"Primary sources are the raw materials of history — original documents and objects that were created at the time under study. They are different from secondary sources, accounts that retell, analyze, or interpret events, usually at a distance of time or place."
Library of Congress, Getting Started with Primary Sources
The Library of Congress provides a classic definition for primary sources as used in historical research. Taking the core concept of that definition, "created at the time under study" and combining it with the context of the research being pursued, can help to identify primary sources in other subject areas as shown on the Primary Sources/Secondary Sources guide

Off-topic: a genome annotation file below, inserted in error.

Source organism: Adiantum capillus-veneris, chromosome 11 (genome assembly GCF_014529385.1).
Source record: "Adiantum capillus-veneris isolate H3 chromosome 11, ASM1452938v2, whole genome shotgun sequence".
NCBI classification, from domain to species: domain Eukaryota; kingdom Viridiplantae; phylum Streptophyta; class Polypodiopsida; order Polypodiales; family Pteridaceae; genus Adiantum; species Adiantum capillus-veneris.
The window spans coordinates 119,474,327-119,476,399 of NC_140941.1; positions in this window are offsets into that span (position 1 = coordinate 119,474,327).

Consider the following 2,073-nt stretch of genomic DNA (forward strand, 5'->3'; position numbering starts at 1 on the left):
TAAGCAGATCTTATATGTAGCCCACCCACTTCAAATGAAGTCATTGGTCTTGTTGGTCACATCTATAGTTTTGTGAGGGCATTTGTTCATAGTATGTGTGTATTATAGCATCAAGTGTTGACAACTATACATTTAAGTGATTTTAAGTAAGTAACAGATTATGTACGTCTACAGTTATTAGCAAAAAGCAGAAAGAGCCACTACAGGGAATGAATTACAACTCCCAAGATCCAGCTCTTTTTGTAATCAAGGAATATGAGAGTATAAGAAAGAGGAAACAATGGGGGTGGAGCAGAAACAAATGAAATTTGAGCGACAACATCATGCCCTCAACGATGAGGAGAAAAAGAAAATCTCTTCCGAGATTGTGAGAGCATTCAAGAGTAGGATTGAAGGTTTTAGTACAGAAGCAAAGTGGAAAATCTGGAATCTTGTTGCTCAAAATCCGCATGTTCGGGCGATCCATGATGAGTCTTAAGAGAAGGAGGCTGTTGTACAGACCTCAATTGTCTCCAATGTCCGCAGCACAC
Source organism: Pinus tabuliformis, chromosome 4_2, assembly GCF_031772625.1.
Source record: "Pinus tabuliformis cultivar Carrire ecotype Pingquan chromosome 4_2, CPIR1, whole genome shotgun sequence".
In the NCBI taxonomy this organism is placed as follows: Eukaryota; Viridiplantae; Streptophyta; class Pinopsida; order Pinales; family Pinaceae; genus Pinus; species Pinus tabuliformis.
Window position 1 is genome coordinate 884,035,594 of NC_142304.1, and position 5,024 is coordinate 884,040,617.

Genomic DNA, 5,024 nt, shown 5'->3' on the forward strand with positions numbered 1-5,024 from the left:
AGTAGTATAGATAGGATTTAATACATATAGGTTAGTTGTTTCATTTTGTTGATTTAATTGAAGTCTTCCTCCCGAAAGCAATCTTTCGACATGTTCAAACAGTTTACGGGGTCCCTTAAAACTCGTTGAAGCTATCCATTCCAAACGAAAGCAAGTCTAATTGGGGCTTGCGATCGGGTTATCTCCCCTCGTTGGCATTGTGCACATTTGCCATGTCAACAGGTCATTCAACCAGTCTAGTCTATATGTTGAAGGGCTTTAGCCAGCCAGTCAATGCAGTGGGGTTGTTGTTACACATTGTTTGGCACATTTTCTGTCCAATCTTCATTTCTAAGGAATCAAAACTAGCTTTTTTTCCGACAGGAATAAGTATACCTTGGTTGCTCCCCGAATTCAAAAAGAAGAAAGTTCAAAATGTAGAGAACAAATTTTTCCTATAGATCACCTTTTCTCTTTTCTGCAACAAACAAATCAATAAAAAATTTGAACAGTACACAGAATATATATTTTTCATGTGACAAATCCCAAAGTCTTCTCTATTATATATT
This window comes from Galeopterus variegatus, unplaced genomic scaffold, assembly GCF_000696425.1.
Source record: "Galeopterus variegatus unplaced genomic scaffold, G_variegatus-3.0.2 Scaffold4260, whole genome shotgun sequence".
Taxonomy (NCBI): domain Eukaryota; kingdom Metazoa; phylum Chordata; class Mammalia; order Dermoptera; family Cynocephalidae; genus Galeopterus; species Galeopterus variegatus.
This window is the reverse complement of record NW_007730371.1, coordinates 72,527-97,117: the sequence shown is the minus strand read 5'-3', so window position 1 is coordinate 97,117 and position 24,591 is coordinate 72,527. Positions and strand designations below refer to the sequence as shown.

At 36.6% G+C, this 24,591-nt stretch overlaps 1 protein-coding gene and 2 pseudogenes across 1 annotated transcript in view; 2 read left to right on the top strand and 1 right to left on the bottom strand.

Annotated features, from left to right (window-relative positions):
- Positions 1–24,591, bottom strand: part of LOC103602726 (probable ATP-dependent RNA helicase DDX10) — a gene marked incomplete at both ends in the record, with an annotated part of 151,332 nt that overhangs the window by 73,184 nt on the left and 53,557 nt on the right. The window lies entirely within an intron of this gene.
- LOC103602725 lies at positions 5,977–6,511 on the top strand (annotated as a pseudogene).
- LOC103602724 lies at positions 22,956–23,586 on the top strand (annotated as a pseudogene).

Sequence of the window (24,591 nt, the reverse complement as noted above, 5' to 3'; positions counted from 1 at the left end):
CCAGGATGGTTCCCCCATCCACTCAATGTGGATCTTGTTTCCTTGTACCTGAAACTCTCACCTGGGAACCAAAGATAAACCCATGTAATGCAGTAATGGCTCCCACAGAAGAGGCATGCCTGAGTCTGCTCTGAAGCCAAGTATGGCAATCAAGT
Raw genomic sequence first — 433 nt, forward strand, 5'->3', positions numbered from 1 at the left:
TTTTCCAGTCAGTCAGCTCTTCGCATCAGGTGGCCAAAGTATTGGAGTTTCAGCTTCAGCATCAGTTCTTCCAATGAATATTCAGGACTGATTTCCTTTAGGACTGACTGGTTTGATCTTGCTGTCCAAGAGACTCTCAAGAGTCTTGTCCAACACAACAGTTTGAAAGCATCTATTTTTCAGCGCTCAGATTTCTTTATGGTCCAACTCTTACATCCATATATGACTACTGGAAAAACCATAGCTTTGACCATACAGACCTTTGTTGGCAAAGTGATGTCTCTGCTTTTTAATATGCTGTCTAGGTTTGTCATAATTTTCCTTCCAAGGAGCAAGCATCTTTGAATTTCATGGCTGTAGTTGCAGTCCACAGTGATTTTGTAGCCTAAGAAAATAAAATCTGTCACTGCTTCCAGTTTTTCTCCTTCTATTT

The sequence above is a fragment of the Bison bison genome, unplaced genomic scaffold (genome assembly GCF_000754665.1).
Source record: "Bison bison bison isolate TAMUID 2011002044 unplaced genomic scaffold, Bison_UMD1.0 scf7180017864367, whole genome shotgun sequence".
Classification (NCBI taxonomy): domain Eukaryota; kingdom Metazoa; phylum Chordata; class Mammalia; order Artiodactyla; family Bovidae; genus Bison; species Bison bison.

Articles published in different types of publications provide different kinds of evidence and knowledge, intended for different audiences. This chart suggests what to consider when determining what type of publication / article you have in front of you. Or that you may need to seek out.
Peer Review in 3 Minutes - this short video explains the peer review editorial process used by scholarly/academic journals.
The short video below will describe different types of scholarly articles.